Inmate Telephone System History

Inmate Telephone Service
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History and Background Information on Inmate Telephone Systems

The Federal Bureau of Prisons, or BOP, has created guidelines and regulations for the use of telephone systems in prison.

BOP Policy and Inmate Telephone Systems

Inmates need access to telephone systems while in prison so that they can remain in contact with their community family and friends. It is important to maintain this contact to improve their rehabilitation upon release from prison. The BOP’s philosophy regarding inmate telephone use is as follows:

“The Bureau of Prisons extends telephone privileges to inmates as part of its overall correctional management. Telephone privileges are a supplemental means of maintaining community and family ties that will contribute to an inmate’s personal development.”

History of Inmate Telephone Systems

Inmates have always been limited in terms of accessing telephones during their incarceration. For many years, inmates were limited to one collect phone every three months using the existing staff telephones, and only after submitting a written request and receiving written approval. By 1973, the BOP issued a new directive to “permit constructive, wholesome community contact” by allowing inmates to make at least one phone call every three months. New procedures were also implemented to improve prison security by monitoring the phone calls.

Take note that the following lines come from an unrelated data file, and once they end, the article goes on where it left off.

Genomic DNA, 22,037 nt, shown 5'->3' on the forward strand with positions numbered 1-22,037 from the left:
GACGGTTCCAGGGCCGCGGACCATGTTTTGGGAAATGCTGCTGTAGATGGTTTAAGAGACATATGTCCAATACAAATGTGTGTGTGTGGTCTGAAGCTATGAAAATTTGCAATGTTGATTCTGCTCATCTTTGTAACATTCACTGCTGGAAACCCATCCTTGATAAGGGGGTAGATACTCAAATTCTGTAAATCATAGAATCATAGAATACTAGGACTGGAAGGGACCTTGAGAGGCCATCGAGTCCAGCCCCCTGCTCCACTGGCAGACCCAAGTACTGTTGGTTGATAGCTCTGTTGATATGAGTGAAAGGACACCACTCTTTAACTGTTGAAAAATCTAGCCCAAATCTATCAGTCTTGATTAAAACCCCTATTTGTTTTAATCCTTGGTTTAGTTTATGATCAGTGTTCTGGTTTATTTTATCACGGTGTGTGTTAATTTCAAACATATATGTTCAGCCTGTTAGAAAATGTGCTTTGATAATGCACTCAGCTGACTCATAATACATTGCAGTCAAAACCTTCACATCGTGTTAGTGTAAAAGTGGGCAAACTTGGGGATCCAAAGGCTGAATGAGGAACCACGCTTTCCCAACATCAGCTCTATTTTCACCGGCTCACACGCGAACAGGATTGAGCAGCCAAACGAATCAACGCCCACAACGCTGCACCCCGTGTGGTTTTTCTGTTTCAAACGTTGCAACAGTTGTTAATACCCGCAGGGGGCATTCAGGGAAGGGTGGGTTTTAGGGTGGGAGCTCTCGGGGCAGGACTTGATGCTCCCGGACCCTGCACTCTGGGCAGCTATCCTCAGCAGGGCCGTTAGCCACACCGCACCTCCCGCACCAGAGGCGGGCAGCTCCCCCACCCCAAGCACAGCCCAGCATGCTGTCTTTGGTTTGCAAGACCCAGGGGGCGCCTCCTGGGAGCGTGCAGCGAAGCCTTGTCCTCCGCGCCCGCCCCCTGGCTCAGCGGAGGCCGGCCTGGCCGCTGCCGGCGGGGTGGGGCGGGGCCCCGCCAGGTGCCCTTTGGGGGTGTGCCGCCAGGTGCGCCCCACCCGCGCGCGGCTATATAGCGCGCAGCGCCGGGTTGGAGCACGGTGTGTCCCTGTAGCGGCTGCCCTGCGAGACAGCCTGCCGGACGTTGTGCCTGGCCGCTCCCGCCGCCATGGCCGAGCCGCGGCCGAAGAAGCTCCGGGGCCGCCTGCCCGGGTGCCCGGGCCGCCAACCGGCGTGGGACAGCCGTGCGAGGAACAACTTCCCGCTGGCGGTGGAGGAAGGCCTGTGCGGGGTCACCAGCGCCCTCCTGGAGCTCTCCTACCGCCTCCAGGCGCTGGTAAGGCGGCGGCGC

In light of these new developments, as well as to help staff cope with the increase in telephone usage, many pay phones were introduced to prisons in the 1970’s. Inmates were then able to make collect calls without the aid of prison staff. By 1976, 31 of the 38 BOP institutions had pay phone facilities allowing inmates to make an unlimited number of calls. When time allowed, officers were permitted to listen in on some of the calls, while other facilities made use of available technology to record certain calls.

By allowing inmates unlimited access to pay phones, the system soon collapsed with one correctional center reporting $100,000 worth of fraudulent calls in 1976 alone. Similar abuse of the inmate telephone systems was reported at different facilities. The problem became serious when it was discovered that threatening phone calls were being made to judges and other government officials. This led to the installation of equipment that permitted BOP officers to listen in on calls when necessary. By 1982, half of all BOP institutions were using the equipment.

In 1983, the inmate telephone systems were used twice to organize a prison break. As a result, the BOP commissioned a task force to reevaluate the programs that were currently in place. They proposed a “four-pronged strategy” to improve prison security and stop the abuse of the telephone systems. The strategy included limiting inmate access to telephones, restricting individual use, and improving the monitoring systems. For several reasons, the proposal was rejected. In 1984, a group of wardens recommended that a new, secure system be put into place. A selection of prisons installed new monitoring equipment on a trial basis, and by 1986, all BOP facilities were to make use of a computer based Automated Intelligence Management System, or AIMS.

In 1988, federal prisons adopted a more stringent way of restricting and controlling inmate calls by implementing an Inmate Telephone System or ITS.

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Inmate Telephone System History

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